Roots Yield Fruits

February 1, 1994 Stephen R. Covey

 

With the humility that comes from being principle-centered, we can better learn from the past, have hope for the future, and act with confidence, not arrogance, in the present. Arrogance is the lack of self-awareness; blindness; an illusion; a false form of self-confidence; and a false sense that we're somehow above the laws of life.

 

Real confidence is anchored in a quiet assurance that if we act based on principles, we will produce quality-of-life results. It's confidence born of character and competence. Our security is not based on our possessions, positions, credentials, or on comparisons with others; rather, it flows from our own integrity to "true north" principles.

 

I confess that I struggle with total integrity and do not always "walk my talk." I find that it's easier to talk and teach than to practice what I preach. I've come to realize that I must commit to having total integrity to be integrated around a set of correct principles. I've observed that if people never get centered on principles at some time in their lives, they will take the expedient political-social path to success and let their ethics be defined by the situation.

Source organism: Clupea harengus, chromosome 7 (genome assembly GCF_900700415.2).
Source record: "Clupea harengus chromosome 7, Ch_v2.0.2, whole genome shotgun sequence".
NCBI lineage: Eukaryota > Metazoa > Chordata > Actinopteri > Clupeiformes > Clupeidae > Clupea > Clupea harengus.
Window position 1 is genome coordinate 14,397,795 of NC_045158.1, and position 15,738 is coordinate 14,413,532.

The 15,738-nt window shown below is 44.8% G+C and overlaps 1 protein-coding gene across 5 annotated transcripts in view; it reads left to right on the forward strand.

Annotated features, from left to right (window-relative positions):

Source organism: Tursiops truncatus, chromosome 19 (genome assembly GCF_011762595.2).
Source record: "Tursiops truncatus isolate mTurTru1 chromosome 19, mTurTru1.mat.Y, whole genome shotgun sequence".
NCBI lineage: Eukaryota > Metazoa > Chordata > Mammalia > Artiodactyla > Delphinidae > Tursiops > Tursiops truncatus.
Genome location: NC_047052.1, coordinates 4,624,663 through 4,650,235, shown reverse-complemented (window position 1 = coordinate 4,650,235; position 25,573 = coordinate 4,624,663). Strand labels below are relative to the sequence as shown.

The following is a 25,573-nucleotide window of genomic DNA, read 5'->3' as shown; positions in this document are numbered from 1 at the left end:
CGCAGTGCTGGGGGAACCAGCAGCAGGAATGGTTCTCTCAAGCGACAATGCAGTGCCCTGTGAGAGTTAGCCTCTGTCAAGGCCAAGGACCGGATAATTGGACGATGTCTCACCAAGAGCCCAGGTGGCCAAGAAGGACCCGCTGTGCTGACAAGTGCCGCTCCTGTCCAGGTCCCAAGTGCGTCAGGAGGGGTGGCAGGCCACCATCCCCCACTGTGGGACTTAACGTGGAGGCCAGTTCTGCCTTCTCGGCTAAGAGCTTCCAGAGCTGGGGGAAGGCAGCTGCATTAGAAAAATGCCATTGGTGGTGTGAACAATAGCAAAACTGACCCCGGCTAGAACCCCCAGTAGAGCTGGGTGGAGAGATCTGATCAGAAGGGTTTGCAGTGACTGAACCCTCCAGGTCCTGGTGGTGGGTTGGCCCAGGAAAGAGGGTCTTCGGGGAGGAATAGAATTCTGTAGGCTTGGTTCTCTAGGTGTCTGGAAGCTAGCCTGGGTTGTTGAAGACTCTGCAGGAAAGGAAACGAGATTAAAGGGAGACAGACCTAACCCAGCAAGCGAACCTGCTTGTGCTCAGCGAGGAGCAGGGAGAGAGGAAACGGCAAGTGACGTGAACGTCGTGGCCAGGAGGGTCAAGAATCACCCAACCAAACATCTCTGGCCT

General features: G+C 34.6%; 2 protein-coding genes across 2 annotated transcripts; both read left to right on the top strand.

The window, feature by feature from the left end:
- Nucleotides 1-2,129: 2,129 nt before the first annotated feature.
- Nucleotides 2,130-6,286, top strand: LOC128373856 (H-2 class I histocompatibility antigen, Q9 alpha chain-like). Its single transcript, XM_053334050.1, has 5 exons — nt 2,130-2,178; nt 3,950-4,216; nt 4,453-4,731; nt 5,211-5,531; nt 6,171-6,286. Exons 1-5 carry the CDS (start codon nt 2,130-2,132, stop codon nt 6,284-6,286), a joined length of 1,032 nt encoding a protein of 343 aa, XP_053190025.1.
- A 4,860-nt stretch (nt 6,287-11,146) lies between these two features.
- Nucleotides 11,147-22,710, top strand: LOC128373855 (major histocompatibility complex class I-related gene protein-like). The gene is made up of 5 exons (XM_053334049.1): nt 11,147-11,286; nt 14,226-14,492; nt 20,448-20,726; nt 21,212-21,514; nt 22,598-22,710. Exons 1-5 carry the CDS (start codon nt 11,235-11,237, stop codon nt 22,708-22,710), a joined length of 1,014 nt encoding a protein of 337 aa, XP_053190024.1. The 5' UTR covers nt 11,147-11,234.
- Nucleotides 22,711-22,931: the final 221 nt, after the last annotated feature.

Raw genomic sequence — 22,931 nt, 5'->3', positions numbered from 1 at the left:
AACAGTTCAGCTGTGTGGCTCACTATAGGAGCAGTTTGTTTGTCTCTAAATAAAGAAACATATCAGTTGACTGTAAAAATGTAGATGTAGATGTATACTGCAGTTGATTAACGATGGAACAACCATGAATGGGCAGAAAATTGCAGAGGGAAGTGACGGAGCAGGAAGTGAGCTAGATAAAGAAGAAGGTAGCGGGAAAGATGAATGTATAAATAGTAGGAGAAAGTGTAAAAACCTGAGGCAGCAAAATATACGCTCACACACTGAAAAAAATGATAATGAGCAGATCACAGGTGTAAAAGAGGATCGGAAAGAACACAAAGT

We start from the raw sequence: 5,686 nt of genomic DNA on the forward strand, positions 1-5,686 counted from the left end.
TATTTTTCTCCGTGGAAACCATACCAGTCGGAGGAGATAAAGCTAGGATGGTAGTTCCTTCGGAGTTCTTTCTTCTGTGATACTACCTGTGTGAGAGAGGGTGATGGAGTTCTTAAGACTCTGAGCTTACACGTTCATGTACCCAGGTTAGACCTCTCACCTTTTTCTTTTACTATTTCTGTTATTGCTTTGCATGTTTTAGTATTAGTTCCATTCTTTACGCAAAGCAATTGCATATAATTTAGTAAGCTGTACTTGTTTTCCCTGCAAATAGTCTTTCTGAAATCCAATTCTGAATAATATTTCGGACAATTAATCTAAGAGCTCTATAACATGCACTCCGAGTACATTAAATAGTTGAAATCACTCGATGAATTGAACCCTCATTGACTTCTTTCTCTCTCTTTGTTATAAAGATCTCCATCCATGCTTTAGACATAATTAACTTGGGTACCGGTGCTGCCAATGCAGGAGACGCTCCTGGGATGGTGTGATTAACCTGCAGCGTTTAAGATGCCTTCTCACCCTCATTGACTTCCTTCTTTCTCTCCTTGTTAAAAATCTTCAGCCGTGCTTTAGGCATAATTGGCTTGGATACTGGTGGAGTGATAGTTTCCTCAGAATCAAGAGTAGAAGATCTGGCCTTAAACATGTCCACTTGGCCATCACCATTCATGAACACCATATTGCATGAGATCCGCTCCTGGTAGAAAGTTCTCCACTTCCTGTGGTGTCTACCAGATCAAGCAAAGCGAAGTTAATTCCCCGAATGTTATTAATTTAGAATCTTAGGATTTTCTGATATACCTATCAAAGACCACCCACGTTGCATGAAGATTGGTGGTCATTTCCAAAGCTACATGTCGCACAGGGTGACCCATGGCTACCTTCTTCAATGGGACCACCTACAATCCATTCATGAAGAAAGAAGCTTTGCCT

They will say, "business is business," meaning they play the game by their own rules. They may even rationalize major transgressions in the name of business, in spite of having a lofty mission statement. Only by centering on "timeless" principles and then living by them can we enjoy sustained moral, physical, social, and financial wellness.

Click here to read 'Center on Principles' by Stephen R. Covey.

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About the Author

Stephen R. Covey

Over his lifetime, Stephen inspired millions with the power of universal principles. As he traveled the globe many times over, his message was a simple one: for true success and meaning in life, we must be principle-centered in all areas of life. A teacher at heart, he often taught, "There are three constants in life: change, choice and principles." From the oval office, the board room, community halls and to the school house and family room, Stephen taught the mindset, skillset and toolset found in The 7 Habits of Highly effective people, his seminal work. His legacy is woven in The 7 habits, and, just as these habits are universal and timeless, so is Stephen R. Covey, who is admired around the world for his simple, yet powerful, universal, timeless teachings. Recognized as one of Time magazine’s 25 most influential Americans, Stephen R. Covey was one of the world’s foremost leadership authorities, organizational experts, and thought leaders.

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